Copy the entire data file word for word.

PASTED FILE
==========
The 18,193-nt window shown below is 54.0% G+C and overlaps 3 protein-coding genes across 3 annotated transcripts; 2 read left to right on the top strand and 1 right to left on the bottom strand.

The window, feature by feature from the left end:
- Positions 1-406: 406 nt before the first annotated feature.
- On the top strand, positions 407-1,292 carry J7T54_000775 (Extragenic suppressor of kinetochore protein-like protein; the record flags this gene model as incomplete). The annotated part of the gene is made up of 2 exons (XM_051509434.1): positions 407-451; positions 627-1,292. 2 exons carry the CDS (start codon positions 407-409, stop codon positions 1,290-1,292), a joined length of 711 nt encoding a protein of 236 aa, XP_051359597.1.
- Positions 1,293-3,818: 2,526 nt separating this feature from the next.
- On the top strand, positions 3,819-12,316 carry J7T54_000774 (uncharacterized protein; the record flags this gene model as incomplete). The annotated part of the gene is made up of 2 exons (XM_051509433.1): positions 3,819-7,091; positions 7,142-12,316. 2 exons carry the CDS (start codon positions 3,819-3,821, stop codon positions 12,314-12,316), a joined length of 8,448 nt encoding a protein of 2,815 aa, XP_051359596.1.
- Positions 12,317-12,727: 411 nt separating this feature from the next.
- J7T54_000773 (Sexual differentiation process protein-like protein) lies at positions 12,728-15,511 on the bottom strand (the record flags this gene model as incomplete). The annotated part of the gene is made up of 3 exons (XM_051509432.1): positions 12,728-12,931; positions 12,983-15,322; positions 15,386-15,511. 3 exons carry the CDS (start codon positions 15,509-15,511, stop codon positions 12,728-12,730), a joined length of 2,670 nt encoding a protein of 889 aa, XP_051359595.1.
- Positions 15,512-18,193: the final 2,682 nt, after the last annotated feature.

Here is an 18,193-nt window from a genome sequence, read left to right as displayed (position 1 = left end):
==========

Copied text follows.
The 18,193-nt window shown below is 54.0% G+C and overlaps 3 protein-coding genes across 3 annotated transcripts; 2 read left to right on the top strand and 1 right to left on the bottom strand.

The window, feature by feature from the left end:
- Positions 1-406: 406 nt before the first annotated feature.
- On the top strand, positions 407-1,292 carry J7T54_000775 (Extragenic suppressor of kinetochore protein-like protein; the record flags this gene model as incomplete). The annotated part of the gene is made up of 2 exons (XM_051509434.1): positions 407-451; positions 627-1,292. 2 exons carry the CDS (start codon positions 407-409, stop codon positions 1,290-1,292), a joined length of 711 nt encoding a protein of 236 aa, XP_051359597.1.
- Positions 1,293-3,818: 2,526 nt separating this feature from the next.
- On the top strand, positions 3,819-12,316 carry J7T54_000774 (uncharacterized protein; the record flags this gene model as incomplete). The annotated part of the gene is made up of 2 exons (XM_051509433.1): positions 3,819-7,091; positions 7,142-12,316. 2 exons carry the CDS (start codon positions 3,819-3,821, stop codon positions 12,314-12,316), a joined length of 8,448 nt encoding a protein of 2,815 aa, XP_051359596.1.
- Positions 12,317-12,727: 411 nt separating this feature from the next.
- J7T54_000773 (Sexual differentiation process protein-like protein) lies at positions 12,728-15,511 on the bottom strand (the record flags this gene model as incomplete). The annotated part of the gene is made up of 3 exons (XM_051509432.1): positions 12,728-12,931; positions 12,983-15,322; positions 15,386-15,511. 3 exons carry the CDS (start codon positions 15,509-15,511, stop codon positions 12,728-12,730), a joined length of 2,670 nt encoding a protein of 889 aa, XP_051359595.1.
- Positions 15,512-18,193: the final 2,682 nt, after the last annotated feature.

Here is an 18,193-nt window from a genome sequence, read left to right as displayed (position 1 = left end):